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Learn to Bet on Horse Racing: Playing the Chaos Odds Board

Fans inspect the horses in the Keeneland paddock on Toyota Blue Grass Stakes day April 8. (Eclipse Sportswire)

By: Tom Amello

Folks drawn for the first time to a day of Thoroughbred racing lack a clear understanding of how to win and have fun wagering. Many will attend big-race days and encounter a card of 12-14 races. Our “Playing the Odds: The Tote Board as Gateway to the Game” concept instructs, informs, and empowers new fans to win and have fun.

In previous installments, we profiled the “Monster Board,” the “Two-Headed Monster Board,” and the “Balanced Board.”

The no-favorite “Chaos Odds Board” is the final type. At the racetrack, Chaos leans toward the unpredictable and the random. When the betting public, for lack of compelling opinion, fails to sort the field with respect to favoritism, chaos reigns. This Chaos Board presents no clear betting favorite, with three runners at similar odds. No runner will be 2-1 or less. In this case, the Board is out of balance, hence chaos.

Strategy for Playing the Chaos Odds Board:

Every racetrack employs a morning-line oddsmaker whose job is to predict and project how the crowd will bet on the race. The oddsmaker “grades” the field in ascending order from favorite to longest shot. The line informs bettors as to which horses they are “expected” to prefer. The intent is to drive wagering. The oddsmaker’s job is to be correct about the post-time favorite as often as possible, and the good ones are. This factor plays into the simple strategies for wagering into a Chaos Board. (Note that experienced players view the morning-line differently, but that is a discussion for another time.)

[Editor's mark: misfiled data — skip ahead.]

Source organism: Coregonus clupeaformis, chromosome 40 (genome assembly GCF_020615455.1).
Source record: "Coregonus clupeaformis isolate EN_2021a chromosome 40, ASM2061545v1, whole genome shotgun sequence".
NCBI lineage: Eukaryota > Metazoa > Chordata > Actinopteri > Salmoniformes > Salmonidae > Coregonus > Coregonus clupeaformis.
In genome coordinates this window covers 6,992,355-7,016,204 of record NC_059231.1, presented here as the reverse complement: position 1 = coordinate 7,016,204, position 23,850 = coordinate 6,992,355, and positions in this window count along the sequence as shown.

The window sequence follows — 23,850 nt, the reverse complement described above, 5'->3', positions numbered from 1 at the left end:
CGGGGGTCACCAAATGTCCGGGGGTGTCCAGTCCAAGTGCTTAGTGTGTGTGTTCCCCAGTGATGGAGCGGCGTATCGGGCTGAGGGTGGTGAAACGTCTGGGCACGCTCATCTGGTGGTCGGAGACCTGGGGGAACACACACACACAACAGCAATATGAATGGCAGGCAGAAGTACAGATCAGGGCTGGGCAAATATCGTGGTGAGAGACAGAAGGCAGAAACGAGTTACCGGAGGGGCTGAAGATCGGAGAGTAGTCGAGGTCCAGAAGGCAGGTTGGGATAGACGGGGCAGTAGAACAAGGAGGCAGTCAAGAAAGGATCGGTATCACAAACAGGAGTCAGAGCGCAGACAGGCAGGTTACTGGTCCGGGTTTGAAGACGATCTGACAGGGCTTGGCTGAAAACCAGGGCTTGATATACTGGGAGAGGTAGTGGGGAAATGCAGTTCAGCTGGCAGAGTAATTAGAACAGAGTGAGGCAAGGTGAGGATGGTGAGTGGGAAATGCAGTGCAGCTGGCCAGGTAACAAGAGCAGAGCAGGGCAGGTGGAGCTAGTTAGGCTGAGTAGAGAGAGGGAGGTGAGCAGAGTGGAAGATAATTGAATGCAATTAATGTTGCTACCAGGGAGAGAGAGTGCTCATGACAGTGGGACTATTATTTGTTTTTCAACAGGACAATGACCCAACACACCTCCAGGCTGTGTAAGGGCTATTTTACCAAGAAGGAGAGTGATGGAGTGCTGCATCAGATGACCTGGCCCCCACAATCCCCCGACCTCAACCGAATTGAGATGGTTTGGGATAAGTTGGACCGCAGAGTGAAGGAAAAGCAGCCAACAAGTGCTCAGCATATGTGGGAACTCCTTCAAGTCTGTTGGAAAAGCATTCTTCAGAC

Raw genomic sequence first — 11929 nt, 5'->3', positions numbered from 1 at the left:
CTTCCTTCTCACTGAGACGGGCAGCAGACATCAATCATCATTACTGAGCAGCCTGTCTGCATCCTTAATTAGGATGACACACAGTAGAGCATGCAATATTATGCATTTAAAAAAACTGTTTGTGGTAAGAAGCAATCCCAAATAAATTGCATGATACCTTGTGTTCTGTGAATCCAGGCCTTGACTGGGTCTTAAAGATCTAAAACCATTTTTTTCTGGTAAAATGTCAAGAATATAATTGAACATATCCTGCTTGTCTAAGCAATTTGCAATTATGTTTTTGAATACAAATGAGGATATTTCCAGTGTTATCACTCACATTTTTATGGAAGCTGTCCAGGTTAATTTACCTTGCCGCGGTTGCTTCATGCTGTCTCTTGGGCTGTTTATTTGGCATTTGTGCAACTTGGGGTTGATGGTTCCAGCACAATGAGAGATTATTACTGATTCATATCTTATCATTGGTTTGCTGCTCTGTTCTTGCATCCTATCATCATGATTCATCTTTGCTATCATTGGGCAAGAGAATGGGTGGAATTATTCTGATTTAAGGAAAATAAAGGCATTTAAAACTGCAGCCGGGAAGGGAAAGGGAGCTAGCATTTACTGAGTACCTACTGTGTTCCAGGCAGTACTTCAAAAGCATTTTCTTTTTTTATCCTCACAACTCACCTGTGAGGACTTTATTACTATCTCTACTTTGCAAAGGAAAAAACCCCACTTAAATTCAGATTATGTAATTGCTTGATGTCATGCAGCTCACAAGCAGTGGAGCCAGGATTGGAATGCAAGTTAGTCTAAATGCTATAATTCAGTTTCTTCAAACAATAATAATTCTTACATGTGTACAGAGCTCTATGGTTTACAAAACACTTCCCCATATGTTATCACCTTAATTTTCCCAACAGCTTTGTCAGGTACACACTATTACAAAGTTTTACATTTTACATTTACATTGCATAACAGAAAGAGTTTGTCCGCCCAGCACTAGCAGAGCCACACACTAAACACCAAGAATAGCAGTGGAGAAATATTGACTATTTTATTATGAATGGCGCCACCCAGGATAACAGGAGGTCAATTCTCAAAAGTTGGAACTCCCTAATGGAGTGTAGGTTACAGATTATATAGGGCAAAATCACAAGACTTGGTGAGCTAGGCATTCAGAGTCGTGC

Example of a Trackside odds Chaos Board – note the 1,5,6 horses are similar odds
1)  5-24) 10-17) 27-1
2)  24-15) 3-18)  8-1
3)  6-16) 4-19) 13-1
  1. The strategy is to wager against the similarly priced favorite, secomnd choice and third choice.
  2. The Chaos Board is an opportunity to place small win bets on long-odds fourth, fifth, or even sixth choice runners. At long odds, it’s OK to bet more than one horse to win. It’s a chaos race.
  3. Of the three similar short-priced horses, the predicted morning-line favorite is more likely to win or finish in the money on the reliability of the track’s paid line maker. Being right is the job.
  4. An exacta box using the horse or horses bet to win with the morning-line favorite is the next play.

THE WAGERS for the above Odds Board:

  • Win bet 3, 8 and possibly 4
  • Exacta box 1,3,8 or 1,3,4,8

Race 2 from Gulfstream Park on April 7, 2023, presented bettors with a Chaos Board. Below are DRF graded entries listed from favorite to longshot. The linemaker saw no clear favorite. The #3 Kukaro was a horse the linemaker believed would be supported by the crowd to favoritism.


As this field of nine went to post, #3 Kukaro was 5-2, #6 was 3-1 and #1 She’s a Gift was bet as the 2-1 post-time favorite. In this short field of 6, the situation called for the win bet on #4 Disco Queen and perhaps #2 Provocative, as well as an exacta box 2-3-4. The win wager returned $12.80; the exacta play failed.

In conclusion, informed and empowered with these understandings of the Odds Board, new fans lacking knowledge of how to win and have fun at the track have a plan to do so.


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Last updated: February, 2024

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